April 6.—Eggs for breakfast simply shocking; sent them back
to Borset with my compliments, and he needn’t call any more for
orders. Couldn’t find umbrella, and though it was pouring
with rain, had to go without it. Sarah said Mr. Gowing must have
took it by mistake last night, as there was a stick in the ‘all
that didn’t belong to nobody. In the evening, hearing someone
talking in a loud voice to the servant in the downstairs hall, I went
out to see who it was, and was surprised to find it was Borset, the
butterman, who was both drunk and offensive. Borset, on seeing
me, said he would be hanged if he would ever serve City clerks any more—the
game wasn’t worth the candle. I restrained my feelings,
and quietly remarked that I thought it was possible for a city
clerk to be a gentleman. He replied he was very glad to
hear it, and wanted to know whether I had ever come across one, for
he hadn’t. He left the house, slamming the door after
him, which nearly broke the fanlight; and I heard him fall over the
scraper, which made me feel glad I hadn’t removed it. When
he had gone, I thought of a splendid answer I ought to have given him.
However, I will keep it for another occasion.
April 11.—Mustard-and-cress and radishes not come up yet.
To-day was a day of annoyances. I missed the quarter-to-nine ’bus
to the City, through having words with the grocer’s boy, who for
the second time had the impertinence to bring his basket to the hall-door,
and had left the marks of his dirty boots on the fresh-cleaned door-steps.
He said he had knocked at the side door with his knuckles for a quarter
of an hour. I knew Sarah, our servant, could not hear this, as
she was upstairs doing the bedrooms, so asked the boy why he did not
ring the bell? He replied that he did pull the bell, but the handle
came off in his hand.
I was half-an-hour late at the office, a thing that has never happened
to me before. There has recently been much irregularity in the
attendance of the clerks, and Mr. Perkupp, our principal, unfortunately
choose this very morning to pounce down upon us early. Someone
had given the tip to the others. The result was that I was the
only one late of the lot. Buckling, one of the senior clerks,
was a brick, and I was saved by his intervention. As I passed
by Pitt’s desk, I heard him remark to his neighbour: “How
disgracefully late some of the head clerks arrive!” This
was, of course, meant for me. I treated the observation with silence,
simply giving him a look, which unfortunately had the effect of making
both of the clerks laugh. Thought afterwards it would have been
more dignified if I had pretended not to have heard him at all.
Cummings called in the evening, and we played dominoes.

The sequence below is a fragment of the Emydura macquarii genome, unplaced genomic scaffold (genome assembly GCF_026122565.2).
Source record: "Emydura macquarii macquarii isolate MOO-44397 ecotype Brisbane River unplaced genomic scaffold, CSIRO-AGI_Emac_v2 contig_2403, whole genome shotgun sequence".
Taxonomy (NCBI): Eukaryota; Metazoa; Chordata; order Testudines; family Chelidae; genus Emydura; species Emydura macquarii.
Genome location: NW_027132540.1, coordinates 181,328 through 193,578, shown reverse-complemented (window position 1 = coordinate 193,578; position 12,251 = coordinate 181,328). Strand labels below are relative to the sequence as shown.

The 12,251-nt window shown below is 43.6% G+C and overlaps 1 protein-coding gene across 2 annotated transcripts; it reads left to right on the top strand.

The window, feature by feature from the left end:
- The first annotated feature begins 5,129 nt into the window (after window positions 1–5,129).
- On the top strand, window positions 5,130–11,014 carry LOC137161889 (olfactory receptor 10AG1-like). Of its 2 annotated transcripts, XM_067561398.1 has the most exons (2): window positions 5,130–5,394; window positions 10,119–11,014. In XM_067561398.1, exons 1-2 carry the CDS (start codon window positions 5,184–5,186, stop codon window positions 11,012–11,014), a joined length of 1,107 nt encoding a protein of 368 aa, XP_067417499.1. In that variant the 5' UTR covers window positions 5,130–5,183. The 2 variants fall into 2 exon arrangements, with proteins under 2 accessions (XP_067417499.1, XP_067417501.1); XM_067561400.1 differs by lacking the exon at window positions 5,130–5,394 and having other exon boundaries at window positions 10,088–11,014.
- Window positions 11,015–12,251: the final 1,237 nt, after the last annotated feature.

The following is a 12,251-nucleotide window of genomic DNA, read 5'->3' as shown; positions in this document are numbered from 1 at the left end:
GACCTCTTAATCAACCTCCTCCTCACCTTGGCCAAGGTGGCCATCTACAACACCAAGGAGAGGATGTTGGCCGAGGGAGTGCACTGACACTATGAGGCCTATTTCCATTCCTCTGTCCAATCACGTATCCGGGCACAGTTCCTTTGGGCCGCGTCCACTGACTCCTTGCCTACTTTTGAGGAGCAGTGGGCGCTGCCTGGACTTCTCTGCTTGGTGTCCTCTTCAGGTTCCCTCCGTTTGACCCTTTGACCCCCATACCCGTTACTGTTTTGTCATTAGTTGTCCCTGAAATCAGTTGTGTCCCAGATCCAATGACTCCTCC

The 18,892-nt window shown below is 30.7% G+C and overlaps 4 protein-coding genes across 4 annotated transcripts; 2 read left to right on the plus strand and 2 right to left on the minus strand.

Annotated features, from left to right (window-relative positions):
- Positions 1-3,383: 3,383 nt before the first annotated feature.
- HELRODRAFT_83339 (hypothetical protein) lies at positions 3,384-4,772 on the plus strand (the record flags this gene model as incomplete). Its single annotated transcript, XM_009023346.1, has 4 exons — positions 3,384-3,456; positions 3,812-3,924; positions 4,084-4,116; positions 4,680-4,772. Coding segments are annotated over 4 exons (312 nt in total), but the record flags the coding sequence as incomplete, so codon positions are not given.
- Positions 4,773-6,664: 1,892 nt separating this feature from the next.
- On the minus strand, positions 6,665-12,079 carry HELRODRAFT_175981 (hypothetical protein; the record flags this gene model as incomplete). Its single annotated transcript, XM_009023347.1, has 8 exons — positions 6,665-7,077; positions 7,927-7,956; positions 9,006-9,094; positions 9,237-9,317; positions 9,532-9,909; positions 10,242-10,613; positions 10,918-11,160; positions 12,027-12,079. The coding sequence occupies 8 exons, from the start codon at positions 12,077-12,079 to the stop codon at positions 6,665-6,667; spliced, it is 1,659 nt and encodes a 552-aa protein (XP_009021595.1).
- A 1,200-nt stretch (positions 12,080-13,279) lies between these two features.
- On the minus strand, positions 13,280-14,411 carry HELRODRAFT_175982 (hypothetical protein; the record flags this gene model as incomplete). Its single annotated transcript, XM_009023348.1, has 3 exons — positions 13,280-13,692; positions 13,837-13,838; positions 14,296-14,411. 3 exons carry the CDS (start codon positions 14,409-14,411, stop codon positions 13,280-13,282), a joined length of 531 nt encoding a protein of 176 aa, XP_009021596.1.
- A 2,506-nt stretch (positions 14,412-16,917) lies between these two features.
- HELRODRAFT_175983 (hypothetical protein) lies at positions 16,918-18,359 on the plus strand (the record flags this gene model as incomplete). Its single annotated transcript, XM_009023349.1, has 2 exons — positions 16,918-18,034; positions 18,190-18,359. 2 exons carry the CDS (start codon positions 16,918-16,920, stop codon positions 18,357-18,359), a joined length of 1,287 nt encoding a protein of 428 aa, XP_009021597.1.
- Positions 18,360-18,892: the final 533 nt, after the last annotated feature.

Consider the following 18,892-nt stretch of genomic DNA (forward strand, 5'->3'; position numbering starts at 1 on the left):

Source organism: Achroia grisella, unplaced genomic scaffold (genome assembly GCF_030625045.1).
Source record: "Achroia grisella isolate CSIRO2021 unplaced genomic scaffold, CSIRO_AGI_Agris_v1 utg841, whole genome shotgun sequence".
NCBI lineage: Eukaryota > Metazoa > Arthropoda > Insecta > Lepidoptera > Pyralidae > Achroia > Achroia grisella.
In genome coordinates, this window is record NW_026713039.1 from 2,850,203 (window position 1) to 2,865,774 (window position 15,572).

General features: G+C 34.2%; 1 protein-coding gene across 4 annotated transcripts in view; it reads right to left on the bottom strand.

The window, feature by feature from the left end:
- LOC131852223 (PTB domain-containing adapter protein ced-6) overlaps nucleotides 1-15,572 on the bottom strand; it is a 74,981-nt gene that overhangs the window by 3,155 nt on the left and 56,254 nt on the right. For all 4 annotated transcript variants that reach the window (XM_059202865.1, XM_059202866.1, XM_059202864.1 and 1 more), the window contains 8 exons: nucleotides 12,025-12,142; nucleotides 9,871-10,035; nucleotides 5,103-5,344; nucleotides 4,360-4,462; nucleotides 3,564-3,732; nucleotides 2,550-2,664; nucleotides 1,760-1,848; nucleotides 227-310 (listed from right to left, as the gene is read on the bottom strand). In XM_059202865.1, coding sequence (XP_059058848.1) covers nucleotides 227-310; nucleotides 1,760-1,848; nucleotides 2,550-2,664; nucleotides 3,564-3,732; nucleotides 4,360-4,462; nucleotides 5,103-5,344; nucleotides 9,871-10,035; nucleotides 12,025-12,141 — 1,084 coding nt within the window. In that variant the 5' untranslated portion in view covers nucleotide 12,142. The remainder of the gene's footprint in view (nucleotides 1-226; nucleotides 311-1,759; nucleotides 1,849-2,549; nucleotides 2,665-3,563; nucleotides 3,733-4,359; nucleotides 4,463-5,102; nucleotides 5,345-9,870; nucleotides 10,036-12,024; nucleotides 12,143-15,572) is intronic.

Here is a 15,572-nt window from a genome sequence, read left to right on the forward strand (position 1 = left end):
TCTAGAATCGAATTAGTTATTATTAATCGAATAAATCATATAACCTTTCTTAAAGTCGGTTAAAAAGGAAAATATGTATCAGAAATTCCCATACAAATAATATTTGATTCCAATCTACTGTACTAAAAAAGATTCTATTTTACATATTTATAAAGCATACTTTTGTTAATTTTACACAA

April 12.—Mustard-and-cress and radishes not come up yet.
Left Farmerson repairing the scraper, but when I came home found three
men working. I asked the meaning of it, and Farmerson said that
in making a fresh hole he had penetrated the gas-pipe. He said
it was a most ridiculous place to put the gas-pipe, and the man who
did it evidently knew nothing about his business. I felt his excuse
was no consolation for the expense I shall be put to.
In the evening, after tea, Gowing dropped in, and we had a smoke
together in the breakfast-parlour. Carrie joined us later, but
did not stay long, saying the smoke was too much for her. It was
also rather too much for me, for Gowing had given me what he called
a green cigar, one that his friend Shoemach had just brought over from
America. The cigar didn’t look green, but I fancy I must
have done so; for when I had smoked a little more than half I was obliged
to retire on the pretext of telling Sarah to bring in the glasses.
I took a walk round the garden three or four times, feeling the need
of fresh air. On returning Gowing noticed I was not smoking: offered
me another cigar, which I politely declined. Gowing began his
usual sniffing, so, anticipating him, I said: “You’re not
going to complain of the smell of paint again?” He said:
“No, not this time; but I’ll tell you what, I distinctly
smell dry rot.” I don’t often make jokes, but I replied:
“You’re talking a lot of dry rot yourself.”
I could not help roaring at this, and Carrie said her sides quite ached
with laughter. I never was so immensely tickled by anything I
have ever said before. I actually woke up twice during the night,
and laughed till the bed shook.
April 18.—Am in for a cold. Spent the whole day at the
office sneezing. In the evening, the cold being intolerable, sent
Sarah out for a bottle of Kinahan. Fell asleep in the arm-chair,
and woke with the shivers. Was startled by a loud knock at the
front door. Carrie awfully flurried. Sarah still out, so
went up, opened the door, and found it was only Cummings. Remembered
the grocer’s boy had again broken the side-bell. Cummings
squeezed my hand, and said: “I’ve just seen Gowing.
All right. Say no more about it.” There is no doubt
they are both under the impression I have apologised.